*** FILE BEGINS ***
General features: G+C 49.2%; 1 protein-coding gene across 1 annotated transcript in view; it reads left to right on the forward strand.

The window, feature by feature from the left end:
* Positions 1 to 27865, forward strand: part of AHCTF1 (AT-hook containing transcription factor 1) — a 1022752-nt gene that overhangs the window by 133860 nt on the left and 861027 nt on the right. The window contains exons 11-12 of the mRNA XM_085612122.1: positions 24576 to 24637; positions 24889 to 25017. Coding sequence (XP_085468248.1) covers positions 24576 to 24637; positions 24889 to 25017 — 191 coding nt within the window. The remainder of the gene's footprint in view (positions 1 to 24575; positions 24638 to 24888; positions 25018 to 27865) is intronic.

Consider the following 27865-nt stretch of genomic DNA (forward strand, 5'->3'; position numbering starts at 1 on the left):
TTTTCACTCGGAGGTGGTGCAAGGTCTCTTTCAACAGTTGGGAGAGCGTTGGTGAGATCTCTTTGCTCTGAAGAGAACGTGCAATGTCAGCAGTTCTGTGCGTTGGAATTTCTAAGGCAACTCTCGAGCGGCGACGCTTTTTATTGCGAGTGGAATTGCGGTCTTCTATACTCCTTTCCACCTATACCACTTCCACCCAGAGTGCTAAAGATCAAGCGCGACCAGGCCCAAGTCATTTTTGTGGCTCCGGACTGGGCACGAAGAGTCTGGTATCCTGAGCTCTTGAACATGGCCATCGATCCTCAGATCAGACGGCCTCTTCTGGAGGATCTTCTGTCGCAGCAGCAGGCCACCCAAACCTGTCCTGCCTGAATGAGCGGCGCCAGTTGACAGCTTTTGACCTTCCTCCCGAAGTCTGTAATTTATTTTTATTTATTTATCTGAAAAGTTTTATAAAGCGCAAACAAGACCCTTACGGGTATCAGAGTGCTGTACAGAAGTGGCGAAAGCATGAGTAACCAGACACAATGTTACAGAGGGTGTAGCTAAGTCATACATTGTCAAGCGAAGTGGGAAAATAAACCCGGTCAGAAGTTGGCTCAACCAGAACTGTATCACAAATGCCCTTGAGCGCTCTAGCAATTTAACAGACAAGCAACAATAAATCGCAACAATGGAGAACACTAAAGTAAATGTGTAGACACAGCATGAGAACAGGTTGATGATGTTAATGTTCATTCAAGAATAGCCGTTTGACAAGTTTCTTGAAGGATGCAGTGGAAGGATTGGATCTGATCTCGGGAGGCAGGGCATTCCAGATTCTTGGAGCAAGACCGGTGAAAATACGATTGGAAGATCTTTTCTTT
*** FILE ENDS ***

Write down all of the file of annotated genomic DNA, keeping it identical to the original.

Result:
General features: G+C 49.2%; 1 protein-coding gene across 1 annotated transcript in view; it reads left to right on the forward strand.

The window, feature by feature from the left end:
* Positions 1 to 27865, forward strand: part of AHCTF1 (AT-hook containing transcription factor 1) — a 1022752-nt gene that overhangs the window by 133860 nt on the left and 861027 nt on the right. The window contains exons 11-12 of the mRNA XM_085612122.1: positions 24576 to 24637; positions 24889 to 25017. Coding sequence (XP_085468248.1) covers positions 24576 to 24637; positions 24889 to 25017 — 191 coding nt within the window. The remainder of the gene's footprint in view (positions 1 to 24575; positions 24638 to 24888; positions 25018 to 27865) is intronic.

Consider the following 27865-nt stretch of genomic DNA (forward strand, 5'->3'; position numbering starts at 1 on the left):
TTTTCACTCGGAGGTGGTGCAAGGTCTCTTTCAACAGTTGGGAGAGCGTTGGTGAGATCTCTTTGCTCTGAAGAGAACGTGCAATGTCAGCAGTTCTGTGCGTTGGAATTTCTAAGGCAACTCTCGAGCGGCGACGCTTTTTATTGCGAGTGGAATTGCGGTCTTCTATACTCCTTTCCACCTATACCACTTCCACCCAGAGTGCTAAAGATCAAGCGCGACCAGGCCCAAGTCATTTTTGTGGCTCCGGACTGGGCACGAAGAGTCTGGTATCCTGAGCTCTTGAACATGGCCATCGATCCTCAGATCAGACGGCCTCTTCTGGAGGATCTTCTGTCGCAGCAGCAGGCCACCCAAACCTGTCCTGCCTGAATGAGCGGCGCCAGTTGACAGCTTTTGACCTTCCTCCCGAAGTCTGTAATTTATTTTTATTTATTTATCTGAAAAGTTTTATAAAGCGCAAACAAGACCCTTACGGGTATCAGAGTGCTGTACAGAAGTGGCGAAAGCATGAGTAACCAGACACAATGTTACAGAGGGTGTAGCTAAGTCATACATTGTCAAGCGAAGTGGGAAAATAAACCCGGTCAGAAGTTGGCTCAACCAGAACTGTATCACAAATGCCCTTGAGCGCTCTAGCAATTTAACAGACAAGCAACAATAAATCGCAACAATGGAGAACACTAAAGTAAATGTGTAGACACAGCATGAGAACAGGTTGATGATGTTAATGTTCATTCAAGAATAGCCGTTTGACAAGTTTCTTGAAGGATGCAGTGGAAGGATTGGATCTGATCTCGGGAGGCAGGGCATTCCAGATTCTTGGAGCAAGACCGGTGAAAATACGATTGGAAGATCTTTTCTTT